7. Annona squamosa Linnaeus, Sp. Pl. 1: 537. 1753.
番荔枝 fan li zhi
Trees, deciduous, to 8 m tall. Bark thin. Branchlets pubescent, glabrescent. Petiole 4-15 mm; leaf blade elliptic-lanceolate, narrowly elliptic, or oblong, 5-17.5 × 2-7.5 cm, thinly papery to membranous, abaxially pale green and puberulent when young but glabrate in age, base obtuse to rounded and slightly decurrent, apex acute to obtuse, lateral veins 8-15 on each side of midvein, adaxially flat. Inflorescences 1-flowered or 2-4-fasciculate. Flowers 2-3 cm, puberulent. Sepals triangular. Outer petals basally green to purple, oblong-lanceolate, 1.5-3 × 0.5-0.8 cm, fleshy, thick, inside concave, keeled on apical half; inner petals absent or reduced to scales, as long as stamens. Stamens oblong, ca. 1 mm; connective broad, apex subtruncate. Carpels oblong, distinct at anthesis; stigmas ovate-lanceolate. Syncarp greenish yellow, slightly pruinose, spherical to ovoid, 5-10 cm in diam., areoles rounded, convex, separated by deep grooves; pulp white. Seeds black-brown, ca. 14 mm. Fl. May-Jul, fr. Jun-Nov.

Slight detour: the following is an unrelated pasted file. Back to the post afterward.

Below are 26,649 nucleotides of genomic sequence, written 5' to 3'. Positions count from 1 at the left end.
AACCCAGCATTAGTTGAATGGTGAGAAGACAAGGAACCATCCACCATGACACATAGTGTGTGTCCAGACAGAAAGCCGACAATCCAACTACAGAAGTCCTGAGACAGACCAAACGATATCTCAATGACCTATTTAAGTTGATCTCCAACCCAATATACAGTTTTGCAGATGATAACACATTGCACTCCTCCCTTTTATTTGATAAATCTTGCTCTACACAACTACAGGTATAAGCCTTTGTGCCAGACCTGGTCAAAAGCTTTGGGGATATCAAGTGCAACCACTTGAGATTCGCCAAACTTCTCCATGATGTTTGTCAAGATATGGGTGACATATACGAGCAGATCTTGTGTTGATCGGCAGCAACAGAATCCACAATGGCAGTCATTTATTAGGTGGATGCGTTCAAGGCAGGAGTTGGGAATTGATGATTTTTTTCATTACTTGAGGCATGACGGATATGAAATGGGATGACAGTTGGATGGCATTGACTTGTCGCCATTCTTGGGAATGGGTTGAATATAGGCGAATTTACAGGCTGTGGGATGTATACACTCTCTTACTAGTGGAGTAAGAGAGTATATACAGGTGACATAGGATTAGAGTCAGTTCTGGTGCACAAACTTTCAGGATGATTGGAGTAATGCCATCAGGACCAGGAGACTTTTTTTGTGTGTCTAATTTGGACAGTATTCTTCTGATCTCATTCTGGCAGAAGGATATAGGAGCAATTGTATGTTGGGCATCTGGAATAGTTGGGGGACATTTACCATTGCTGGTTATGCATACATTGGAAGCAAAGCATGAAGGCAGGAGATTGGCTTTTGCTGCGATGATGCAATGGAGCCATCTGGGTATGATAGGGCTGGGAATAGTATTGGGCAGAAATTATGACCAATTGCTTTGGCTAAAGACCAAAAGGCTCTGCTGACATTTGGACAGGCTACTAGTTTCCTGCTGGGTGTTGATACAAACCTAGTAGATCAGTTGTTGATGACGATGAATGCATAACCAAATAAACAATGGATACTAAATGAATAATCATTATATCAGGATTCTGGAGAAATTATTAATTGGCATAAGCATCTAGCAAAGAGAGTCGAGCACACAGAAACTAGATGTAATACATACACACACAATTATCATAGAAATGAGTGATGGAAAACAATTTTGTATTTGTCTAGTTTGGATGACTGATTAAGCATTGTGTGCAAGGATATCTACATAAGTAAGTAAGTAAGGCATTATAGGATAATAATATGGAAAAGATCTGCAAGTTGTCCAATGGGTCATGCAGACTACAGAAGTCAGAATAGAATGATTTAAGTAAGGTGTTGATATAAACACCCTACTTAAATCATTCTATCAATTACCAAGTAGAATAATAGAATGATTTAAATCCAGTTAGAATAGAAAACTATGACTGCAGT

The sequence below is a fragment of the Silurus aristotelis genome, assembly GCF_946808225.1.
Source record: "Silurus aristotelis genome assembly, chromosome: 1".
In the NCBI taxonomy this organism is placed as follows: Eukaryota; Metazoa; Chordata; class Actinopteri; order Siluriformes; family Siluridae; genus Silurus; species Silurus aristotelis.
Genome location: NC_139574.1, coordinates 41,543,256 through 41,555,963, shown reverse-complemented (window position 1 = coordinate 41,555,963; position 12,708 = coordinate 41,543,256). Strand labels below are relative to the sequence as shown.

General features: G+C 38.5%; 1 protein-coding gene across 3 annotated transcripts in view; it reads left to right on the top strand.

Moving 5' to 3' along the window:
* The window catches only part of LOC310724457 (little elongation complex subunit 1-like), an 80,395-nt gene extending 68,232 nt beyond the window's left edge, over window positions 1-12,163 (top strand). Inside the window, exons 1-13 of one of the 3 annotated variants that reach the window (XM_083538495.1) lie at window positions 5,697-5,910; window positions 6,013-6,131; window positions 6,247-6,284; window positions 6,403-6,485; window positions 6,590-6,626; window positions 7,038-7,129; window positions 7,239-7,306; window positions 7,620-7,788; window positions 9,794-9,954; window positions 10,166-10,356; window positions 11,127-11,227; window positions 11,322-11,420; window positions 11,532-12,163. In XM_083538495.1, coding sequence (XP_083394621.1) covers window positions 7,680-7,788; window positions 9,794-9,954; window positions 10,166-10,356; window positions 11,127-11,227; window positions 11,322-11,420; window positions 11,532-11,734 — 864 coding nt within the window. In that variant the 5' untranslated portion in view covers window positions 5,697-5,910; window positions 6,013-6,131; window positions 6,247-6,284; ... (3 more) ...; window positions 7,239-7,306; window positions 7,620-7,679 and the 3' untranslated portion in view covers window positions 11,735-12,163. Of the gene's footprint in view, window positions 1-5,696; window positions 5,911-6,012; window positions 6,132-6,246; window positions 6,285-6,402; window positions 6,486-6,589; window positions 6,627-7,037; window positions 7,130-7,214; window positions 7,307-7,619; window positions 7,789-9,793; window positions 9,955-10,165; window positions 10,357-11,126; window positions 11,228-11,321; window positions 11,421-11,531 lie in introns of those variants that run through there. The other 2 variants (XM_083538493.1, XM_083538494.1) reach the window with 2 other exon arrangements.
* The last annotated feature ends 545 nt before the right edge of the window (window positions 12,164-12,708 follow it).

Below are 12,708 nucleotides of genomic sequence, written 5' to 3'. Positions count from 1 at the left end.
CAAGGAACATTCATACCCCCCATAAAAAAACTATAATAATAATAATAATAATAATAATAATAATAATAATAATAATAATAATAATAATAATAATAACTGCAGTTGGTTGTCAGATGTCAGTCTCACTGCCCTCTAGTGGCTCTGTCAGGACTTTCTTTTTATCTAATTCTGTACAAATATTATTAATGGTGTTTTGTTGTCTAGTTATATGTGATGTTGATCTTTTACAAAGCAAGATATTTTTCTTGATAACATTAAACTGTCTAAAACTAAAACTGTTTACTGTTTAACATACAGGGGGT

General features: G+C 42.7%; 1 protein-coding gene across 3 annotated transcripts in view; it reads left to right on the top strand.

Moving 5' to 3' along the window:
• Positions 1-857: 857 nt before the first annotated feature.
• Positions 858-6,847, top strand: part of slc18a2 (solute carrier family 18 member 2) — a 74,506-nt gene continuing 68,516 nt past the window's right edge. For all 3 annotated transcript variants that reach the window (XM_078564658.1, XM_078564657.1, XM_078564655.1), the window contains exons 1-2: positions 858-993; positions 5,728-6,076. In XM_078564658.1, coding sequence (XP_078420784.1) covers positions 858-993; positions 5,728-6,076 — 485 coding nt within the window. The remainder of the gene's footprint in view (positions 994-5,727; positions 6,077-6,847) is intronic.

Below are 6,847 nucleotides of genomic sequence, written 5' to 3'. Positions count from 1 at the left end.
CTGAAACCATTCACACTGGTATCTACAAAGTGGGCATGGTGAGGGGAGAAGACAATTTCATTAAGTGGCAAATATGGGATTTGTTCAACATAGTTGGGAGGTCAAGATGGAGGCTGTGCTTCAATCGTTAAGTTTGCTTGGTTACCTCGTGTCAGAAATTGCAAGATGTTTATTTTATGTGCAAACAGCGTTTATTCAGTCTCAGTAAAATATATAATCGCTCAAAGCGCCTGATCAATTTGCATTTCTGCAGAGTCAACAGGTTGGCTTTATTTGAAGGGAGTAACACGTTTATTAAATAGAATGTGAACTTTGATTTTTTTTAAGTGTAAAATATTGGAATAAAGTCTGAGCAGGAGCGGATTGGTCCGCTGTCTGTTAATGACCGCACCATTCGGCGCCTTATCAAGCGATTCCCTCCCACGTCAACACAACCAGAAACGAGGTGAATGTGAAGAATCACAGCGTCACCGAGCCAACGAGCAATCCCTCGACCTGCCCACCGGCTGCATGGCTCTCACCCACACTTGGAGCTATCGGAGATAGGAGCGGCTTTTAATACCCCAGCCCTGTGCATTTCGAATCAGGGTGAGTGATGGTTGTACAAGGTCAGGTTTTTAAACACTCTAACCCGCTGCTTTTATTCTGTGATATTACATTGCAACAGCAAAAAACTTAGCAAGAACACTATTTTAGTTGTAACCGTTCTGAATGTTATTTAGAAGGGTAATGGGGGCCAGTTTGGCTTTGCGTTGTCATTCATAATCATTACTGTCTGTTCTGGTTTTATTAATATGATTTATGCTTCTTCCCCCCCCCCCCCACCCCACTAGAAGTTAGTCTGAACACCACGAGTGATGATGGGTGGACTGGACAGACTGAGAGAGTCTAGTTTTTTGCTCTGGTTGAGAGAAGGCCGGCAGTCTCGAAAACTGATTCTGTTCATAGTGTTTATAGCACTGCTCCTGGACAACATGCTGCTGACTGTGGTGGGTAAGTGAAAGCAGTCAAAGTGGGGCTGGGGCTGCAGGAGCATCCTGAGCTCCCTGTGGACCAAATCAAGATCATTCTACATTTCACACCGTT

Widely cultivated; near sea level to 200 m. Fujian, Guangdong, Guangxi, Hainan, Taiwan, Yunnan, Zhejiang [native to tropical America].
The fruit, sugar-apple or sweetsop, is edible. It contains more than 20% sugar, 2.3% protein, and 0.3% fat. The bast fiber is used for paper making; the roots are used medicinally for dysentery; and the seeds yield up to 20% oil.